Deer Urine Farmer

Deer Urine Farmer

Judi Collora, posing with a buck hunted with her company’s doe-in-estrus scent

“Nobody is talking about how this upcoming election is going to effect small businesses like ours,” says Judi Collora, 61, the co-founder and co-owner of Mrs. Doe Pee’s Buck Lures in Mt. Pleasant, Iowa. If Obama is reelected in November, she says, it could wreak havoc on the deer urine industry.

Not directly, perhaps. But the dealers who buy and sell her product—pure, undiluted whitetail buck urine used as hunting lures—have been hit hard by the unstable economy under Obama’s administration. “In 2010, around 25 percent of archery shops closed their doors,” Collora says. “If Obama gets elected again, I think it’s going to happen again. They won’t be able to afford the taxes.” And when those businesses fail, she says, the deer urine business fails right along with them.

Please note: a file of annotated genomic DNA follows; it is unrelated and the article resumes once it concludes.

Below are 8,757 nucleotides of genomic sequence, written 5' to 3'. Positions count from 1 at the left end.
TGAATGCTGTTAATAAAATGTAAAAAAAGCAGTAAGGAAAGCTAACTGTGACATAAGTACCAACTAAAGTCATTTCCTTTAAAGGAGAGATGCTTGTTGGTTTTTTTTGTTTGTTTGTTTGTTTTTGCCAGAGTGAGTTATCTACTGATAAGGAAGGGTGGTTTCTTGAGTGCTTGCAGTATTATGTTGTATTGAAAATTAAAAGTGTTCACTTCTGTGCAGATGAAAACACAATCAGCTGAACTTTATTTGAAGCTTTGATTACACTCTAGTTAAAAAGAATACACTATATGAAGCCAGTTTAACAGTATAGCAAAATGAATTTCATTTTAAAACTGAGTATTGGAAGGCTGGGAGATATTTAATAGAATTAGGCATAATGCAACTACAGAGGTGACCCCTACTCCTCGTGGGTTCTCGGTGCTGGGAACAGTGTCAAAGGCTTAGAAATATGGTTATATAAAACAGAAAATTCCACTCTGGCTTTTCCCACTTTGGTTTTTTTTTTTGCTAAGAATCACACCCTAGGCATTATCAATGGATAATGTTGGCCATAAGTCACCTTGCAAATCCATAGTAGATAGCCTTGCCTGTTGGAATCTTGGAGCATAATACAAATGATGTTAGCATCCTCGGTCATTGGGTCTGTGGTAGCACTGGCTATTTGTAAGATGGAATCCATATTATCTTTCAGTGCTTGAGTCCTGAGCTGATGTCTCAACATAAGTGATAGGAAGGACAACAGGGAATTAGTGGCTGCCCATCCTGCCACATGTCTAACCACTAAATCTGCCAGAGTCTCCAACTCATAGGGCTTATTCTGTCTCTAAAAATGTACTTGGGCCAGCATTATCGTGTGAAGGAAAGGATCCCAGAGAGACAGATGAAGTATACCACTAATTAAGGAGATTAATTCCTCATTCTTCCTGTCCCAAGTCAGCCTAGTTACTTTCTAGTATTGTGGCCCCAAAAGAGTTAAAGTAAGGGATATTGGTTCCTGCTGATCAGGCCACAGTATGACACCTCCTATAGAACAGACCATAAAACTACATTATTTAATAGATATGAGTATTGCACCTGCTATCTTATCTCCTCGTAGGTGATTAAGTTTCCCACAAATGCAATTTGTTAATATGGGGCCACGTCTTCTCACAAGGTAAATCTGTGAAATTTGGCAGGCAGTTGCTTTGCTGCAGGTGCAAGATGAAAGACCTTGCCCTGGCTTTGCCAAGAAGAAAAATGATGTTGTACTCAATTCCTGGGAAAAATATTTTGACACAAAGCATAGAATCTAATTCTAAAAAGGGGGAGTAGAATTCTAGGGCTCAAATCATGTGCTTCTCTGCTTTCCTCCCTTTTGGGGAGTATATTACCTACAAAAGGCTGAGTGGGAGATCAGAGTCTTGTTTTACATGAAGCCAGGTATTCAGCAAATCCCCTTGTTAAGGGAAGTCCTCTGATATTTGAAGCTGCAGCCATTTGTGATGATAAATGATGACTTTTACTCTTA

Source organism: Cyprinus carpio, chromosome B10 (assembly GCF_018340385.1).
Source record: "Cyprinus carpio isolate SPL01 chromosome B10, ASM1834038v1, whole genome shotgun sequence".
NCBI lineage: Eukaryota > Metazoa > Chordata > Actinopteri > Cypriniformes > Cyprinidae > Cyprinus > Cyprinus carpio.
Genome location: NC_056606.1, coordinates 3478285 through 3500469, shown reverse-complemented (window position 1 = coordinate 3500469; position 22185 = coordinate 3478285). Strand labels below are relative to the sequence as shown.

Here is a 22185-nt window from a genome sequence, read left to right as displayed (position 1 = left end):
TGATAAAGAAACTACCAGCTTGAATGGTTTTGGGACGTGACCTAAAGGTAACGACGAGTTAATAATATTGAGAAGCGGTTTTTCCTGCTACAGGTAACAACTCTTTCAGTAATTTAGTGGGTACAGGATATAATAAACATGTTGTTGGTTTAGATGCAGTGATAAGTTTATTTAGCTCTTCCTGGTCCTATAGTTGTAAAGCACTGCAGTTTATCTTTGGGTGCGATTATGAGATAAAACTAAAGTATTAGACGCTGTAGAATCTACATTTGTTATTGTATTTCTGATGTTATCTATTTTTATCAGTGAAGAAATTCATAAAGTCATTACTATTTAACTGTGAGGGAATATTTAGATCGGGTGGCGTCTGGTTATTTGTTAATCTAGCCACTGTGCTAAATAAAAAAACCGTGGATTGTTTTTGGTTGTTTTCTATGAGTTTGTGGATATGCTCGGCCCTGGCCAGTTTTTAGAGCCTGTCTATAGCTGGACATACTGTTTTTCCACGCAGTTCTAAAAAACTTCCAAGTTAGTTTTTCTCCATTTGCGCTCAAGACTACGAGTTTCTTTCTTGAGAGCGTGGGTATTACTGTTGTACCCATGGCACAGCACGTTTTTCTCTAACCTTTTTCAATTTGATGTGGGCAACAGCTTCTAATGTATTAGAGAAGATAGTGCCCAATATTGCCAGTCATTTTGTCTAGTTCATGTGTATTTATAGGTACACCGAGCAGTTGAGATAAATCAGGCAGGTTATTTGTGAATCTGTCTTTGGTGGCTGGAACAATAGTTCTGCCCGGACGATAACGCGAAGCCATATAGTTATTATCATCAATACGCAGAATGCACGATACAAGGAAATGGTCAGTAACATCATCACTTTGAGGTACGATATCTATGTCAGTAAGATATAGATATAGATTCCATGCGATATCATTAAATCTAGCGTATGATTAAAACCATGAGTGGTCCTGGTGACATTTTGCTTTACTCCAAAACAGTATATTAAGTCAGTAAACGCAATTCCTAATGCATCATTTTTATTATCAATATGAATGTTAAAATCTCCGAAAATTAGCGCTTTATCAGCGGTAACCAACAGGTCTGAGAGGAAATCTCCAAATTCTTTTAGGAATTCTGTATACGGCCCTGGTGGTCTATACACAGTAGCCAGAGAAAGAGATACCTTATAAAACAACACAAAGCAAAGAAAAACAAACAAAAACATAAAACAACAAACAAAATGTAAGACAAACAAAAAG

Despite an uncertain future, business of late has been good for Mrs. Collora and her urine farmer husband, Sam Collora, also 61. “We started out with just a few dealers, and now we’re nationwide,” he says. “We sell all over the country.” He won’t say how many gallons of urine they sell each year—“It’s a trade secret,” he claims—but their urine supply comes from a year-round working farm of 130 deer, 17 elk and, by his count, “seven or eight bulls.”, an online information network for deer and elk farmers, estimates that a typical urine farmer stands to gross “$93,440 to $303,680 per deer per year.” If that math is correct—and the Colloras will neither confirm nor deny those numbers—then the annual profit for Mrs. Doe Pee’s Buck Lures is likely in the multimillions.

Mrs. Collora, who works primarily in sales and bookkeeping for the company, says rumors of a urine gold rush are overrated. “I can tell you that we sell hundreds of gallons of urine every year,” she admits, but the market is unpredictable at best. “A few years ago, we entered into a contract to collect a certain amount of urine for a big company between January and May,” she says. “Well, guess what? Deer don’t urinate near as much in January as they do in August. During the first few months, we were panicking. We didn’t have nearly enough to meet their quota.”